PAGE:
Looking for the Best 100 Books…

So what are the 100 best books of all time?

Google “100 Best Books” and you’ll get plenty of results. About 1.4 billion as of today.

That’s a lot of lists to choose from.

The most popular seems to be the Modern Library’s list of top 100 novels.

What do they know about the subject? A lot, we presume, although their list suffers from at least a little selection bias. Arthur Schlesinger, a member of the selection panel, described the panel as “entirely white, predominately male, and somewhat doddering”. Seems true of a panel made up of literary types with an average age of 69.

Understandably, the Modern Library list was met by some disagreement, derision, and even disgust by readers, who cast nearly 250,000 votes for their own list of the best novels of all time. The two lists agree on just 32 books. That’s a lot of disagreement between the doddering old men and thousands of opinionated readers. On the other hand, the reader’s list includes some pretty dubious selections. Mission Earth by L. Ron Hubbard makes the top-10, for example. Forgive us for saying this LRH fans, but, um, no.

Of course, there are other lists.

Time magazine came up with a list of the top novels published since the fist issue of Time hit the newsstands.

Not to be out done, NPR’s literary critic, Dick Meyer, published his own list.

Here’s the Penguin Classic’s 100 Classic Books You Must Read Before You Die.

Or, The Best 100 Novels.

Or, The 100 Essential Books You Should Have Read in College (unless you were a math major, one supposes).

And Bookcrossing’s List of the Top 100 Books of all Time. Or BookStove’s List. Or The World Library’s List. Or BookRiot. Or The Reading Room. Or this guy.

This is perhaps our favorite: The Essential Man’s Library. Who doesn’t love a book list that includes Teddy Roosevelt’s The Rough Riders and Kurt Vonnegut’s Blue Beard?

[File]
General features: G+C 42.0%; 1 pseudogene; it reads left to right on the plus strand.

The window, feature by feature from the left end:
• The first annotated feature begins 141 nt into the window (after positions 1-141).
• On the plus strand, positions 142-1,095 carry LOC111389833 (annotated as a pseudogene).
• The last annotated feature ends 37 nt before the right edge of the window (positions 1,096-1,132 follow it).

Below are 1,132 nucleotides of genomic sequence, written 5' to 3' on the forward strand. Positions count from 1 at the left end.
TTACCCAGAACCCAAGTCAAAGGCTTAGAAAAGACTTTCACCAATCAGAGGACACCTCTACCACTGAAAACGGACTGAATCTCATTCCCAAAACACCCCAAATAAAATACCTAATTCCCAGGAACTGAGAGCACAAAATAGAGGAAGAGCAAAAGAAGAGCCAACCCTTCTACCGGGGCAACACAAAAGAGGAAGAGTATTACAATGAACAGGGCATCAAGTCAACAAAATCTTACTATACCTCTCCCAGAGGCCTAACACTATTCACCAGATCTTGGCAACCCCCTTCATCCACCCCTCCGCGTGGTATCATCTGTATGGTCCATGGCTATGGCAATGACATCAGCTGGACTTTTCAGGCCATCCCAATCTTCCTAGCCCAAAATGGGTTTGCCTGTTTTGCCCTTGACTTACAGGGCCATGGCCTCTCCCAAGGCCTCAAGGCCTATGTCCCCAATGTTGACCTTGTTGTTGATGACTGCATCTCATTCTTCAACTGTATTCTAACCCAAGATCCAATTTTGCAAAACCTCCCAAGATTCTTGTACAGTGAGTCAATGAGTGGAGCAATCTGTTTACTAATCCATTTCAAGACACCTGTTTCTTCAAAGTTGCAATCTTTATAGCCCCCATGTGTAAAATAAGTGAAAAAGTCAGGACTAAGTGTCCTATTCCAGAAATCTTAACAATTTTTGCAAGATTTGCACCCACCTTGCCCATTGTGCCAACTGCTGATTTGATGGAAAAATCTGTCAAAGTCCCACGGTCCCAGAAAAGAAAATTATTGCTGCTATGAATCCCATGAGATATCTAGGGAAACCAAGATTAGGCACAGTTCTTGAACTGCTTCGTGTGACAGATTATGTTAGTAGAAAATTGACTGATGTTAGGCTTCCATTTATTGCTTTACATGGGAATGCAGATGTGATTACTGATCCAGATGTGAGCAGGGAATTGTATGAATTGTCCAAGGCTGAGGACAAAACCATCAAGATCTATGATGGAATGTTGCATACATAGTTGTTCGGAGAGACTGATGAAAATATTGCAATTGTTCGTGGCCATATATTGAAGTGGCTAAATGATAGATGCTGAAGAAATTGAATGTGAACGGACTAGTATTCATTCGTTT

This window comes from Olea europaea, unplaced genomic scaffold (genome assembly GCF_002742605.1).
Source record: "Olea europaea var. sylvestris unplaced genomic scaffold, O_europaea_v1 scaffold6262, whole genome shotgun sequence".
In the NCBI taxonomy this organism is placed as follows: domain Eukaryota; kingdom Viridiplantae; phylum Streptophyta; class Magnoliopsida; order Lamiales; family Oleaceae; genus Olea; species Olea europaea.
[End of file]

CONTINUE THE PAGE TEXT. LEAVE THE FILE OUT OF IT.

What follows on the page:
And then there’s Newsweek, which took 10 different lists and combined them into their own. Oddly, that link to Newsweek‘s description of the list doesn’t include the actual list, or even a link to it, which you can find by clicking here.

So what about the READ THE 100 list?

We took the Newsweek approach to creating our list. We combined several of the lists above (plus the Pulizter winners). Any book that made at least 3 of the lists automatically made our list. But of those books, three were by Faulkner and E.M. Forester. That seems like too many from just two authors on a list of 100. While several authors had two books on the list, three is too many. And we’re just not willing to give E.M. Forester more than one spot (and that is generous). So out went A Room with a ViewHoward’s End and As I Lay Dying. In addition, we took out the Illiad and the Odyssey, which really don’t fit our list. Last to go was Douglas Adam’s The Hitchhiker’s Guide to the Galaxy. Same reason, though we are quite fond of Vogon poetry. That left us with 72 books.

Then we compared our list to Newsweek‘s and added a few. After that, we cherry-picked more of the books from our combined list that didn’t get the necessary 3 votes for automatic inclusion. That took us to 80.

The last 20 books on our list are a combination of books that appeared on the lists we compared, or favorites that we are surprised aren’t on any of the lists. Like Lords of Discipline by Pat Conroy and One Hundred Years of Solitude by Gabriel Garcia Marquez.

There you have it. Our selection methodology.

So where’s the list? Right here.


Books Mentioned in this Post:

Mission Earth by L. Ron Hubbard
The Rough Riders by Theodore Roosevelt
Blue Beard by Kurt Vonnegut
A Room with a View by E.M. Forester
Howard’s End by E.M. Forester
As I Lay Dying by William Faulkner
The Illiad by Homer
The Odyssey by Homer
The Hitchhiker’s Guide to the Galaxy by Douglas Adams
Lords of Discipline by Pat Conroy
One Hundred Years of Solitude by Gabriel Garcia Marquez


One Comment

  1. […] Here’s how we picked the books on the list. […]